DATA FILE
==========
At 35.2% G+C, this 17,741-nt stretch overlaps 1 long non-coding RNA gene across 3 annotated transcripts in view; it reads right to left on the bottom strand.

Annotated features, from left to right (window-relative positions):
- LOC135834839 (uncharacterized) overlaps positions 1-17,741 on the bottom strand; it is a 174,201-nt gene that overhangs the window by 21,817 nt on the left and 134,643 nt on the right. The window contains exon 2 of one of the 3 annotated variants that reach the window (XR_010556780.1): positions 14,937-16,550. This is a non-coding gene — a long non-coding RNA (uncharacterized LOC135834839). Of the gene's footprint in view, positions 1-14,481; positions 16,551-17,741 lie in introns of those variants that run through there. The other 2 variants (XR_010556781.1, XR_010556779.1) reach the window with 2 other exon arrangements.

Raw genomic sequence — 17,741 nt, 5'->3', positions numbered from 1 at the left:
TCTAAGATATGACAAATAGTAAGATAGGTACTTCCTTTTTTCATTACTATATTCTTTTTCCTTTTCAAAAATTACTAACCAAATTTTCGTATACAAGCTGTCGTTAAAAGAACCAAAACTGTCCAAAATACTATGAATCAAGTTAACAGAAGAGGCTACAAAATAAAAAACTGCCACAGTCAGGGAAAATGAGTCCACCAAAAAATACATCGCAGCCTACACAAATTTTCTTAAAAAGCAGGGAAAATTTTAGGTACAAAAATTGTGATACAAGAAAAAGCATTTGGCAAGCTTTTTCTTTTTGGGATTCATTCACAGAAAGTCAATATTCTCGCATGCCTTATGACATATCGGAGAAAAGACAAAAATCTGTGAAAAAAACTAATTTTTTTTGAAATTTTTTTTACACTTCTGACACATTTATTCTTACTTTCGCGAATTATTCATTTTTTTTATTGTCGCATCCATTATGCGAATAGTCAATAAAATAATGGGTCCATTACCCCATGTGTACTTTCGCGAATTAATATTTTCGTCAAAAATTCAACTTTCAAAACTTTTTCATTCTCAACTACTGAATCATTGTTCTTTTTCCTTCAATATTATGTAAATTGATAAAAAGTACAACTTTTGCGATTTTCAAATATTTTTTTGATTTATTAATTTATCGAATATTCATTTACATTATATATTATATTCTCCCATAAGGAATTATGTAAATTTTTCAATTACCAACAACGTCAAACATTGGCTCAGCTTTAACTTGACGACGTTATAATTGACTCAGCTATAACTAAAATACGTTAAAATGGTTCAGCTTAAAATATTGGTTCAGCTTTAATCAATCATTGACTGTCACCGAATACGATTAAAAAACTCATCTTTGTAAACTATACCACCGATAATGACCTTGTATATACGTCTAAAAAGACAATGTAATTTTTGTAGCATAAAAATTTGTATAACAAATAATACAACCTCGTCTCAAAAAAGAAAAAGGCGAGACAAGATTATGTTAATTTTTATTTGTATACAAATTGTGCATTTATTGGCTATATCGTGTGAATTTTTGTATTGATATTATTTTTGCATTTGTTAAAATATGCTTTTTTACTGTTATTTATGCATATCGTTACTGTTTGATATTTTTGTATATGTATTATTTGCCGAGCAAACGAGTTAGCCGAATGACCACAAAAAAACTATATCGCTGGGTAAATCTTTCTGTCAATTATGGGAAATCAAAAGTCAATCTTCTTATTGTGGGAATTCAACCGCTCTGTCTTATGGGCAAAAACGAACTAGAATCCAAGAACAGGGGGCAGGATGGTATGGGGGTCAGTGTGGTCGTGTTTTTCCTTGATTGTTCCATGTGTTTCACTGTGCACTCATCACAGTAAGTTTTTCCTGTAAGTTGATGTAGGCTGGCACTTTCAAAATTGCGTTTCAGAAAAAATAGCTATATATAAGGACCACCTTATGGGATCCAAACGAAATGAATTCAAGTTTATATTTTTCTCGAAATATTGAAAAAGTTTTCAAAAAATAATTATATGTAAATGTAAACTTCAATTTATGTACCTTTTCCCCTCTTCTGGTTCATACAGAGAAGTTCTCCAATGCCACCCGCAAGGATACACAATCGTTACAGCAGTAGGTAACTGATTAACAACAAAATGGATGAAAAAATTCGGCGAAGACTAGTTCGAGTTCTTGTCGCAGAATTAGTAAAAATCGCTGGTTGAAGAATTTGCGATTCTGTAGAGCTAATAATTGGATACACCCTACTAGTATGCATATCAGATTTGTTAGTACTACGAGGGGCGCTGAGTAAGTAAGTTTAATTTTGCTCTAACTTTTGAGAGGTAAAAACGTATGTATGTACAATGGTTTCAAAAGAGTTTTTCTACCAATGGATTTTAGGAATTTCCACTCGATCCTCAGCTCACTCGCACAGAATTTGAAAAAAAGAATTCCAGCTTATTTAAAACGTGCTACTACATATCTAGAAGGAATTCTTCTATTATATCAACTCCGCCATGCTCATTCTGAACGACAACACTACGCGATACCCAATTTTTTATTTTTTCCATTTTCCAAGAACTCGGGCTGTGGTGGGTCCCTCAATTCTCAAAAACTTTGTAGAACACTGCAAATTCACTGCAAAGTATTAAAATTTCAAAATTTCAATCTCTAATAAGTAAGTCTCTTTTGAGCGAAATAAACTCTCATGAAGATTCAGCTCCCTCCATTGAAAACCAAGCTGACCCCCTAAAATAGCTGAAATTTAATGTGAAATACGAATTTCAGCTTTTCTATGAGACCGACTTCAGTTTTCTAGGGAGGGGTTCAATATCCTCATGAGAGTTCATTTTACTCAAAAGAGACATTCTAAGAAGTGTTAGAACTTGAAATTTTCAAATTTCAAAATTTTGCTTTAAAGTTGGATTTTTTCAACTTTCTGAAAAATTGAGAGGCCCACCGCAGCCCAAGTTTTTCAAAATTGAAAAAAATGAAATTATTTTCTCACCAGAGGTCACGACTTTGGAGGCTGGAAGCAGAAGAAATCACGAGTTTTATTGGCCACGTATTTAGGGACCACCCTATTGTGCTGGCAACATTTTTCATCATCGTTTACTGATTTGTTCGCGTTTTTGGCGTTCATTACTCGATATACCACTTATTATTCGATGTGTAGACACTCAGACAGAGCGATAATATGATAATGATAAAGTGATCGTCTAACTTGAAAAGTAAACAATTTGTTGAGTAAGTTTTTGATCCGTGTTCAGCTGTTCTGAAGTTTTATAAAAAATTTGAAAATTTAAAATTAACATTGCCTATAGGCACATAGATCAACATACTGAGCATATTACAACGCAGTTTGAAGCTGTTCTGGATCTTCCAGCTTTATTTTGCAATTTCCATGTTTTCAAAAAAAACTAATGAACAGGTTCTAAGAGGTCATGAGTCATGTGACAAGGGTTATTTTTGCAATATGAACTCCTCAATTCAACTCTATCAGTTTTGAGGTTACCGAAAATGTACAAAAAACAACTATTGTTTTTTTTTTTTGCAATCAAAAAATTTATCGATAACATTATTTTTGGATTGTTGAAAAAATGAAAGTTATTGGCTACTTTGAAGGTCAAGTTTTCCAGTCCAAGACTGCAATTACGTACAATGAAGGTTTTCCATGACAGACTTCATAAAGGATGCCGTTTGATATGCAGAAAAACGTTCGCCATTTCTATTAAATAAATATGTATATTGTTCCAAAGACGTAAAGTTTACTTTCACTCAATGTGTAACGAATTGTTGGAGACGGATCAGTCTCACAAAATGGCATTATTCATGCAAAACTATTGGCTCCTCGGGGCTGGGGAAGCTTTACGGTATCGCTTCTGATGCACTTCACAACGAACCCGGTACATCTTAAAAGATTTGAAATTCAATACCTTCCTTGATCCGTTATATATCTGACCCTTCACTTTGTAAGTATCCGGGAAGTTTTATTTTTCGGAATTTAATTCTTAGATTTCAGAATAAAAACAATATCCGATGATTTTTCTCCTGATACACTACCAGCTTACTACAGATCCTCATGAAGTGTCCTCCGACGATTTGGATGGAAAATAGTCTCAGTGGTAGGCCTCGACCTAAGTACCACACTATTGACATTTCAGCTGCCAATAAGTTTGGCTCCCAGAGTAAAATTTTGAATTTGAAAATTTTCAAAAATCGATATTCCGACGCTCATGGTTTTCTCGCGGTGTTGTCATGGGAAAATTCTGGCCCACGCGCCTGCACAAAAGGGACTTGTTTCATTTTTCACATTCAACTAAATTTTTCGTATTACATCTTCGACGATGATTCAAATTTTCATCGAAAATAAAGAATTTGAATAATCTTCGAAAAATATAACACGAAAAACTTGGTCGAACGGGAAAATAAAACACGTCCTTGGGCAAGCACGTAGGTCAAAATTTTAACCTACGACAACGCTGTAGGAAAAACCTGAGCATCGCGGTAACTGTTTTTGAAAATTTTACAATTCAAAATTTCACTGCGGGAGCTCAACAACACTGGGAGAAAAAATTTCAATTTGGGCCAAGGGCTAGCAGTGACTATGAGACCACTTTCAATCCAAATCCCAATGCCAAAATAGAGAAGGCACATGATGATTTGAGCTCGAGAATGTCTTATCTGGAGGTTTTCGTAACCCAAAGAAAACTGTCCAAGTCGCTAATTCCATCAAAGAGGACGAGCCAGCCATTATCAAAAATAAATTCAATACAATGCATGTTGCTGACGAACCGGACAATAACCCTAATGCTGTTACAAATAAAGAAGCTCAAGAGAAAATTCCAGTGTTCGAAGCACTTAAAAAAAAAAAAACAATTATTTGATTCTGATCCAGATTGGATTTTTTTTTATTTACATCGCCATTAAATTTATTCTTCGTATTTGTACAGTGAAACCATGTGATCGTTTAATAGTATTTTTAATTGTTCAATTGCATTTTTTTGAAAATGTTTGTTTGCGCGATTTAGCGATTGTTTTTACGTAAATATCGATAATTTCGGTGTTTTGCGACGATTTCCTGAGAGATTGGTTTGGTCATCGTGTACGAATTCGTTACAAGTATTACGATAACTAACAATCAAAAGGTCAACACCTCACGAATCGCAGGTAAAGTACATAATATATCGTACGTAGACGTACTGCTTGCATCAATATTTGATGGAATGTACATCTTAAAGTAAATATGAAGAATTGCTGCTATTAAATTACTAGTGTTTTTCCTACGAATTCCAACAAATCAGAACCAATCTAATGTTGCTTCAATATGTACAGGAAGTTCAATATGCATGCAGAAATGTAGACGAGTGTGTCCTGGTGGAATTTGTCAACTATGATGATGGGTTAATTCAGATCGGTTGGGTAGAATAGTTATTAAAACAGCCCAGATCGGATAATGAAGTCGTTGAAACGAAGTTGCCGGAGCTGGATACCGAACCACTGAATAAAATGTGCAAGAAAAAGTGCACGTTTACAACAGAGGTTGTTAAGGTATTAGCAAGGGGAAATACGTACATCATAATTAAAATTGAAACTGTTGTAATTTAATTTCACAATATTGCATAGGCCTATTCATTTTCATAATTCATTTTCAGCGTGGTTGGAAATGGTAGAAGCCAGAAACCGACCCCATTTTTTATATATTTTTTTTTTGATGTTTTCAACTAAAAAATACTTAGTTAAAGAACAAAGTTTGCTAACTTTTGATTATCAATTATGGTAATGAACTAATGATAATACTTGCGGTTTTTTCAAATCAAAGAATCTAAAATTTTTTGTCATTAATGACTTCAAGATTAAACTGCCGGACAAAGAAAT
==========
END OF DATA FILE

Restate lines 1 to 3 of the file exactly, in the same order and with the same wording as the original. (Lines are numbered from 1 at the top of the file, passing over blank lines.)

At 35.2% G+C, this 17,741-nt stretch overlaps 1 long non-coding RNA gene across 3 annotated transcripts in view; it reads right to left on the bottom strand.

Annotated features, from left to right (window-relative positions):
- LOC135834839 (uncharacterized) overlaps positions 1-17,741 on the bottom strand; it is a 174,201-nt gene that overhangs the window by 21,817 nt on the left and 134,643 nt on the right. The window contains exon 2 of one of the 3 annotated variants that reach the window (XR_010556780.1): positions 14,937-16,550. This is a non-coding gene — a long non-coding RNA (uncharacterized LOC135834839). Of the gene's footprint in view, positions 1-14,481; positions 16,551-17,741 lie in introns of those variants that run through there. The other 2 variants (XR_010556781.1, XR_010556779.1) reach the window with 2 other exon arrangements.